Children in Louisburg living near Meadow Lane Farm have often woken on autumn mornings to find that pumpkin fairies visited their home the night before. Those fairies have born a strong resemblance to Steve Mobley and his wife, Martha, who have enjoyed sneakily placing the home-grown gourds at doorsteps and the bottom of driveways. Their spritely gifts have delighted their neighbors children, and more recently their grandchildren, for more than 20 years.
The Mobleys moved to Meadow Lane Farm in the early 1990s after Martha Mobleys parents passed it on to her. Martha Mobley, a longtime agriculturalist for the state, was raised on those 1,000 acres. But for Steve Mobley, a city boy who had always longed for the countryside, the move was a dream come true.
Growing pumpkins that delighted neighborhood children was just one of the ways Steve Mobley celebrated nature. As one of the original vendors at the Durham Farmers Market, he was known for his passion and patience in working with customers, educating them on the glory, as he saw it, of grass-fed beef and organic produce.
Mobley died in August after a short illness one of two Durham Farmers Market vendors to die that same week, said market manager Erin Kauffman. After their deaths, neither farm has missed a market day.
Farmers, as a group, deeply understand the cycle of life. The farmhands and friends that came and sold the farms goods at the market said that they felt that it is what these men would want, Kauffman said.
They were both longtime farmers, they knew that farm work goes on, no matter what the circumstances. Keeping things running smoothly has been a nice way to honor these two hard workers who loved what they did for a living and were truly at home when they were at market.
Mobley, 58, was the president of the Durham Farmers Market board. One of the most meaningful accomplishments in his life, his family said, was helping the market grow from a few booths located in the Measurement Inc. parking lot to a fixture that many consider among the best farmers markets in the Southeast. He and Martha were the first at the market to sell local, grass-fed beef, and he was known for his patience and passion in educating consumers about the value of their product.
Just about every Saturday morning on the way to market, Mobley cranked the radio up as soon as they drove over Falls Lake on I-85, proclaiming how happy he was to be on his way to be with his people.
He liked diversity, he liked to talk to people, his wife said, unable to hold back tears for more than a few moments in remembering him.
It was not uncommon for the Mobleys to socialize with their customers after the market closed. It never took long for customers to become friends, and for Mobley to invite them to the farm for a pig pickin.
Scott Belan met Mobley when the Durham Farmers Market was just getting started, and marveled at the way he was able to handle what could be incredulous responses to the prices of his beef. (It is not uncommon for pasture-raised meat to cost more than double the standard variety.)
Rather than get upset hed say, Right, and this is why. And hed explain, Belan said.
Meadow Lane Farm had long been home to beef cattle production, and when Steve and Martha took the helm they added meat goats. Working with animals had long been a passion of his. Mobley was raised in Raleigh and was a horse lover since childhood. He started out cleaning stalls to earn riding time, eventually winning three national American Quarter Horse Association honors and capturing the Youth Measurement of Merit award when he was still a teen.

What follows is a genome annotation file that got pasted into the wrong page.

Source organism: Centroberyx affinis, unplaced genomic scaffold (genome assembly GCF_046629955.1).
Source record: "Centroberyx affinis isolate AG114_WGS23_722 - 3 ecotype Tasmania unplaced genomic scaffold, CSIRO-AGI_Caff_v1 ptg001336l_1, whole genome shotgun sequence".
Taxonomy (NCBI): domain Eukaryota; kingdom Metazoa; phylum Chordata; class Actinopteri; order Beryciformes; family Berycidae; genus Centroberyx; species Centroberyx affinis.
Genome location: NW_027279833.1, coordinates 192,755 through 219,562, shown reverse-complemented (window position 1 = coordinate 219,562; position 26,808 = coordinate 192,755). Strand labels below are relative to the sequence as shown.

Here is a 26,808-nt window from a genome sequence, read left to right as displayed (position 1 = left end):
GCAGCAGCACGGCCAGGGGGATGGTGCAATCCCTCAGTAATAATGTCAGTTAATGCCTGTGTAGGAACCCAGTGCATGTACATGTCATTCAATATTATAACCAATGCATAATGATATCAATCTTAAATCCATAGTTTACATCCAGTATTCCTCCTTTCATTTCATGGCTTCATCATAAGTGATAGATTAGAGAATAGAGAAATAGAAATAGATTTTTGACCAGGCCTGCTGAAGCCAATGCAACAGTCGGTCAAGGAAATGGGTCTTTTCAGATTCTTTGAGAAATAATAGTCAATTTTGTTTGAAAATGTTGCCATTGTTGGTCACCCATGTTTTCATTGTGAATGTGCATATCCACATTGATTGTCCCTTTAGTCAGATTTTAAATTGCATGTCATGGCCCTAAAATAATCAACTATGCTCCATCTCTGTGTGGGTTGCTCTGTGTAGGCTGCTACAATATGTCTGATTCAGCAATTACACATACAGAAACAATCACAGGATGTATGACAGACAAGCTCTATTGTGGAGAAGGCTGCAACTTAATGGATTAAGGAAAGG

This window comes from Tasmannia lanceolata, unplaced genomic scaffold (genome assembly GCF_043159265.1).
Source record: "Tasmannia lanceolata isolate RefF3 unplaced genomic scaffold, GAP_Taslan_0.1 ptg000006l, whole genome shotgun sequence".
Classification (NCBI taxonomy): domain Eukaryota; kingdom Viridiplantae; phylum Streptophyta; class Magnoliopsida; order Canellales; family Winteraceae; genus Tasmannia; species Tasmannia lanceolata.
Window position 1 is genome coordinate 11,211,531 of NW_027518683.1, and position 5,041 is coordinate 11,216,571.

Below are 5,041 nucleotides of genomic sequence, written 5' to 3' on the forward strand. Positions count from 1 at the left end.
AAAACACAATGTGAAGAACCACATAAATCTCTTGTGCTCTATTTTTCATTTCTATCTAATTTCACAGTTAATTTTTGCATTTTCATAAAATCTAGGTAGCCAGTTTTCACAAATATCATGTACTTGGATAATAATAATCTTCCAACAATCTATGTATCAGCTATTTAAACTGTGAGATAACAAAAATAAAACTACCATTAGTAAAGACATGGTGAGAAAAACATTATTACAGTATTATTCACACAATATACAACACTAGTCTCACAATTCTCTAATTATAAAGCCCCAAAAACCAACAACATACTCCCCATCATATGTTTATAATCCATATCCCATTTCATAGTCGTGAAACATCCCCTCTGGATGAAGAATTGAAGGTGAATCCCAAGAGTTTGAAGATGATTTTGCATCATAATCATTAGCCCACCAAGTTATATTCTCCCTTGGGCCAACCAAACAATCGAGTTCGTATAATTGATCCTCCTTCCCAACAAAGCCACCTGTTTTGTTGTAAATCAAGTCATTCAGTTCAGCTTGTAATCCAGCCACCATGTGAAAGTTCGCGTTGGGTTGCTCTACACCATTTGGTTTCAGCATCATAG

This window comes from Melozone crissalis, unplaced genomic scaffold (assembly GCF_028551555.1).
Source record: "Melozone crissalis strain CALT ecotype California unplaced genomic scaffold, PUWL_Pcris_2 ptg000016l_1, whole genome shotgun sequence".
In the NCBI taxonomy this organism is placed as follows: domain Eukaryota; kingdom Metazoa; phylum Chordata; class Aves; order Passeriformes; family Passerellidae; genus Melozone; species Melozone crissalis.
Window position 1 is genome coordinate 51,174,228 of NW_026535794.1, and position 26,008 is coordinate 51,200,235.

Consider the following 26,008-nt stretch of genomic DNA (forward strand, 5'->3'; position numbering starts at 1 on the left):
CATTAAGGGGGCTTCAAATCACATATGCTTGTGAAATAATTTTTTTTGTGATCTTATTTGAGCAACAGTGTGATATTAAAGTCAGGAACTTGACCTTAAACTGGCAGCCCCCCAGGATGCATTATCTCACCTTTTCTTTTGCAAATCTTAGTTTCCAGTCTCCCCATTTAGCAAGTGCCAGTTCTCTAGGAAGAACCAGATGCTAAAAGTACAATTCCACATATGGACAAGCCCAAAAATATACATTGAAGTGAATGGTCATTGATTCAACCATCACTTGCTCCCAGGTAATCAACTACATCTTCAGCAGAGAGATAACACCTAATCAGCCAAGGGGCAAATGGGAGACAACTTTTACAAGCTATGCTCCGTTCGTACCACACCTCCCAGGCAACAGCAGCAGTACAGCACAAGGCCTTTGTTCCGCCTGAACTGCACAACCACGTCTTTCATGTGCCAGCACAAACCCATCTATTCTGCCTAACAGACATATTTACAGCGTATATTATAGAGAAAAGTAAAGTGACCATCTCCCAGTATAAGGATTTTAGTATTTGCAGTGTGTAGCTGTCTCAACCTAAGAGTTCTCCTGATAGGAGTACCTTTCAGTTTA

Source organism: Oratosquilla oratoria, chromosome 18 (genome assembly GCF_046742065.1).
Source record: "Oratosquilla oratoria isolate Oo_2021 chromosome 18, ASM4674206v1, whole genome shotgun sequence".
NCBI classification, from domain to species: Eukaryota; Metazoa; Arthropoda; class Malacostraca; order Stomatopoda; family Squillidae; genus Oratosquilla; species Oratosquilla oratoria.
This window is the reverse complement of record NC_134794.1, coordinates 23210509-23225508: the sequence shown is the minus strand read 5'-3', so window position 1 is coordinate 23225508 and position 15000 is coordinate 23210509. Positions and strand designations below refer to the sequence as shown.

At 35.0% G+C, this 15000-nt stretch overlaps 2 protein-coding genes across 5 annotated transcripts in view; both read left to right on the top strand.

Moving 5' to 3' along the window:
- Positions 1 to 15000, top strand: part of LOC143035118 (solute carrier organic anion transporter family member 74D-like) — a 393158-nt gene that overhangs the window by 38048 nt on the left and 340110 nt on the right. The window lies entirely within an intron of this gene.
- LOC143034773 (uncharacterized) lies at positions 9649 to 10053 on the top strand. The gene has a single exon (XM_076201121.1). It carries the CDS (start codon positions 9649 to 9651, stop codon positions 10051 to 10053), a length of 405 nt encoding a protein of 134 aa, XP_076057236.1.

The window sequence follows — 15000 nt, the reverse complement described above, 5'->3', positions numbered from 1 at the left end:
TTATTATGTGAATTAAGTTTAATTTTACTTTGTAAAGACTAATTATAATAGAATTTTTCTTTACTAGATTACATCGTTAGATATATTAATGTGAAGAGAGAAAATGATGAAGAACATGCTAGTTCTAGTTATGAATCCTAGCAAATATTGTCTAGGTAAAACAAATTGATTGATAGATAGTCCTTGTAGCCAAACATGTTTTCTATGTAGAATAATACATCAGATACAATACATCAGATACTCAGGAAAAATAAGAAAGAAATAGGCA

When he retired from his day job in 2006 he worked for 20 years as an equine marketing specialist for the state he reveled in being able to farm and raise animals full time. The Durham Farmers Market became his home every Saturday morning. It was the happiest period of his life, his wife said.
In recent years, the farm added organic produce to its market repertoire. He was proud of the solar-powered hoop house they installed on the farm, and the lush veggies and fruits he grew within. His enthusiasm for new crops was contagious, and he was known to give away freshly harvested goods to customers because he was too eager to wait for them to purchase it and wanted to learn how they chose to prepare it. Any unsold food was donated to local food banks.
As a market board president, he was notoriously mindful of the greater good.
Steve was a very layered guy; I was always learning things about him. But with all of the things that I knew or didnt know, what constantly shined through was his big heart, Kauffman said. He would always take things to heart. He cared really deeply and he wanted to make sure he was doing the right thing.
He was particularly passionate about supporting small farmers, his wife said. Though Meadow Lane was by no means small, he empathized with the struggles of those yearning to work the land but also working day jobs, perhaps having to rent equipment, even acreage, to see their passion through.
He talked about turning the farm into an animal preserve, perhaps also serving as some sort of kickstarter for small farmers. In talking about his plans for after they died something they both assumed would be decades away Martha Mobley sighed in her grief. But in trying to honor Mobley and the lessons she learned from nearly 25 years of marriage, she has created the Steve Mobley Small Farmer Scholarship Fund.
She will also continue on at the market, occasionally indulging a particularly smitten child with the gift of a pumpkin from Meadow Lane Farm, as her husband would have wanted.